Successfully reported this slideshow.
We use your LinkedIn profile and activity data to personalize ads and to show you more relevant ads. You can change your ad preferences anytime.

Cosmetic surgery – past, present, future

3,487 views

Published on

Cosmetic surgery – past, present, future

  1. 1. Cosmetic Surgery: Past, Present and Future Martin T Donohoe, MD, FACP
  2. 2. Cosmetic Surgery is a Branch of Plastic Surgery <ul><li>Plastic surgeons repair congenital malformations (e.g., cleft lip and palate), disfiguring wounds, animal bites, burn injuries, and perform reconstructions after surgeries for chronic and/or malignant conditions </li></ul><ul><li>Cosmetic surgery is largely elective and designed to augment “normal” appearance </li></ul>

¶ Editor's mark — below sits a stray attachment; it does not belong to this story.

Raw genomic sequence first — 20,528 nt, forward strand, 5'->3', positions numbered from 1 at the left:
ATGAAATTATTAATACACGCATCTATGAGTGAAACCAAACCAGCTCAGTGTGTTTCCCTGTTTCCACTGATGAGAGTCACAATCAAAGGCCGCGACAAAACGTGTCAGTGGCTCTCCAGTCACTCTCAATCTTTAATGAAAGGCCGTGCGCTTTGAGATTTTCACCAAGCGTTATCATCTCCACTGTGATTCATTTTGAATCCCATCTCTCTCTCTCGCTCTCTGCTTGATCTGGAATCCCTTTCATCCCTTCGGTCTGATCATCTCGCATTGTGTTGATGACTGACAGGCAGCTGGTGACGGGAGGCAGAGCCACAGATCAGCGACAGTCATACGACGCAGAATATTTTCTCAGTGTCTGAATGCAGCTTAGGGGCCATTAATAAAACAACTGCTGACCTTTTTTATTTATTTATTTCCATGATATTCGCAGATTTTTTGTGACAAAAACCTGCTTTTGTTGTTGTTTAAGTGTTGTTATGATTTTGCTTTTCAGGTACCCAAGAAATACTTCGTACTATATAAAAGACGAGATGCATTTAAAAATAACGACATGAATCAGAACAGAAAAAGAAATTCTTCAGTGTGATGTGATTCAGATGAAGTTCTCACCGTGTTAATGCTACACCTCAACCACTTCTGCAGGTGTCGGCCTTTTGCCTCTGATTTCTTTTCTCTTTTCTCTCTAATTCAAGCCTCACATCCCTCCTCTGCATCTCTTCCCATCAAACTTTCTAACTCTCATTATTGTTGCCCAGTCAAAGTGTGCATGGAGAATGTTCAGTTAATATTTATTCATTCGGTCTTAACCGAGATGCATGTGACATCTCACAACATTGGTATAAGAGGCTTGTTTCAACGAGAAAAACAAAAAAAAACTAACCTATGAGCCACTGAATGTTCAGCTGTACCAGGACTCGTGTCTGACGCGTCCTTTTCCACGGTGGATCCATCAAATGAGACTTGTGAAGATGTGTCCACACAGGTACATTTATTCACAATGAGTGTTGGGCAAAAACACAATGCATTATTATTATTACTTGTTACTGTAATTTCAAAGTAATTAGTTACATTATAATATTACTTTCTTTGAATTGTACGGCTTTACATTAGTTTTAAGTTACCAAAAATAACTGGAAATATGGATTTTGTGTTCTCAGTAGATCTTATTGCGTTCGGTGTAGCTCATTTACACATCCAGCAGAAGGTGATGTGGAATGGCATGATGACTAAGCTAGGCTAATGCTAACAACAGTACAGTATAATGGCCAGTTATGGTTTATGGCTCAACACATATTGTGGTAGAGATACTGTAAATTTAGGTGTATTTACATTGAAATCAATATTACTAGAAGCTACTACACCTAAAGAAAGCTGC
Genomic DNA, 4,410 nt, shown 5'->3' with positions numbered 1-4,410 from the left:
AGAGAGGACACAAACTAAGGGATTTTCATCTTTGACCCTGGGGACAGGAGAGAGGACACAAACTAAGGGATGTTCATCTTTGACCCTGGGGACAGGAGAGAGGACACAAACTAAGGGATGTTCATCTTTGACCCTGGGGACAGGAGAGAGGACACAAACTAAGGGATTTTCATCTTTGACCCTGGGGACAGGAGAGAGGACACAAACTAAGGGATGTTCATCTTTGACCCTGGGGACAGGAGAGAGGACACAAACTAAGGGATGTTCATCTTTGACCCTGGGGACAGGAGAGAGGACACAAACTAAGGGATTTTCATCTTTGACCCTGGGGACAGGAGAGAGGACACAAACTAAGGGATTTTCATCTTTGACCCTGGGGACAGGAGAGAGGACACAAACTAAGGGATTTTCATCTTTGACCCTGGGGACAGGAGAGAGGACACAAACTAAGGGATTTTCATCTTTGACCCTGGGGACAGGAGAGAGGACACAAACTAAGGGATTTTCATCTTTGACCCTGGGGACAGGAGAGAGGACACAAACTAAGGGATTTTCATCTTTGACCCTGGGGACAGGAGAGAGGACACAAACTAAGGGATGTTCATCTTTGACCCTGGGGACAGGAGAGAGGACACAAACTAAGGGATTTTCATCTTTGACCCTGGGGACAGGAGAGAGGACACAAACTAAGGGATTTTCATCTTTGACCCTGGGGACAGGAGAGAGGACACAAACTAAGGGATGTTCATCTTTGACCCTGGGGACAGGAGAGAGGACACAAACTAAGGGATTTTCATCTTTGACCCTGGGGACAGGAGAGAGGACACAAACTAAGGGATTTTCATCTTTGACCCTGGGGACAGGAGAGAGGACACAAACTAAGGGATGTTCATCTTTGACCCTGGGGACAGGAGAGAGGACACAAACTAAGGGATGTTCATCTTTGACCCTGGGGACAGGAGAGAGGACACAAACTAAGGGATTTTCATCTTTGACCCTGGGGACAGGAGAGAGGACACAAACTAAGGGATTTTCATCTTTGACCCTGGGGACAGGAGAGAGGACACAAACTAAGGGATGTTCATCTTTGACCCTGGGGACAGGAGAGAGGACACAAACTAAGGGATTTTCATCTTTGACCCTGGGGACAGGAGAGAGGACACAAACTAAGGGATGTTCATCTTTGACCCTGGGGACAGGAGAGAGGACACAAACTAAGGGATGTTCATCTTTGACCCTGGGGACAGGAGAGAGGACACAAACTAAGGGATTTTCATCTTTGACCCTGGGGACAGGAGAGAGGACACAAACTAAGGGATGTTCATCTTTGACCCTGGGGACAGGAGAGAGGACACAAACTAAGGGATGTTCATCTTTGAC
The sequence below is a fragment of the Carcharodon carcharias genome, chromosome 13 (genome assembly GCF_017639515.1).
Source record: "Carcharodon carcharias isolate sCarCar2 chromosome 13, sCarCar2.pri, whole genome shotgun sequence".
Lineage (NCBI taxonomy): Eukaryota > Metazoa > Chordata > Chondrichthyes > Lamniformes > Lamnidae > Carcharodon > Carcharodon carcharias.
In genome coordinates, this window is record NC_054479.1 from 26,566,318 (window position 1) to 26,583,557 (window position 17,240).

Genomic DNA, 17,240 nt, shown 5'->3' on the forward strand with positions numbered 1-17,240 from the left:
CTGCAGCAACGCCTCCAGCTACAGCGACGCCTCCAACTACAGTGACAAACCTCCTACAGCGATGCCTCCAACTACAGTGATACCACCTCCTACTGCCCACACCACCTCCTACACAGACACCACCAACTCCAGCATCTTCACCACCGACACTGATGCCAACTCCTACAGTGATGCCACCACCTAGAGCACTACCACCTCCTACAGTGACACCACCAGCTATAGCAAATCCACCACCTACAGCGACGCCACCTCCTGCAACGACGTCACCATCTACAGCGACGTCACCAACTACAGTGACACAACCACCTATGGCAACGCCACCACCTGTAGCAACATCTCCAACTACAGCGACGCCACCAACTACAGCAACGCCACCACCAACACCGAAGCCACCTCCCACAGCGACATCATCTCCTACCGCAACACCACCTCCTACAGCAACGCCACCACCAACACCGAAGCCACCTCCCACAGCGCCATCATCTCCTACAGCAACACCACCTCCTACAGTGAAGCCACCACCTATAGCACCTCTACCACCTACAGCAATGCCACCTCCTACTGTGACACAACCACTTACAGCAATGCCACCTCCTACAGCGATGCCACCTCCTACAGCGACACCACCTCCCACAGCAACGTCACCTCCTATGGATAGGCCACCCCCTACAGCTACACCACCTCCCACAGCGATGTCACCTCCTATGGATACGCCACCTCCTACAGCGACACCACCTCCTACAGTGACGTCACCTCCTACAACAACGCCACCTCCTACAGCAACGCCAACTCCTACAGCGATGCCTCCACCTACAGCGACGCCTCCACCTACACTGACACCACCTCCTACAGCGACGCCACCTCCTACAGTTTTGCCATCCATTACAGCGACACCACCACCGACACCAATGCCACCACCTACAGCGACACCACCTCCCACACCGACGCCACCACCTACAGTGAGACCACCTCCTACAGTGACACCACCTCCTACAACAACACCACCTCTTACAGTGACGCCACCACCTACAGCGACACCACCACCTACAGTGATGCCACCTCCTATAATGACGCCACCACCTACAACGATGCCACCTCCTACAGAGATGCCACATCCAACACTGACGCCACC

3. 3. Plastic Surgery Charities <ul><li>Operation Smile - correcting congenital defects in patients in the developing world </li></ul><ul><li>Face-to-Face: The National Domestic Violence Project (sponsored by the Am Acad of Facial Plast and Reconstr Surgeons) – for domestic violence victims </li></ul><ul><li>Interplast </li></ul>
  4. 4. History of Reconstructive and Cosmetic Surgery <ul><li>600 BC: Hindu surgeon reconstructs nose using a piece of cheek </li></ul><ul><li>By 1000 AD: rhinoplasty common </li></ul><ul><ul><li>Due to common practice of cutting off noses and upper lips of enemies </li></ul></ul><ul><li>16 th Century: Gaspare Tagliacozzi (“the father of plastic surgery”) reconstructs noses slashed off during duels by transferring flaps of upper arm skin </li></ul><ul><ul><li>Also used to reconstruct “saddle nose” deformity of congenital syphilis </li></ul></ul>
  5. 5. History of Reconstructive and Cosmetic Surgery <ul><li>1798: Term plastic surgery (from the Greek &quot;plastikos,&quot; fit for molding), coined by Pierre Desault </li></ul><ul><li>19th century: developments in anesthesia and antisepsis make plastic surgery safer, techniques improve </li></ul><ul><li>Skills developed during the World Wars I and II applied to victims of birth defects and automobile and industrial accidents </li></ul>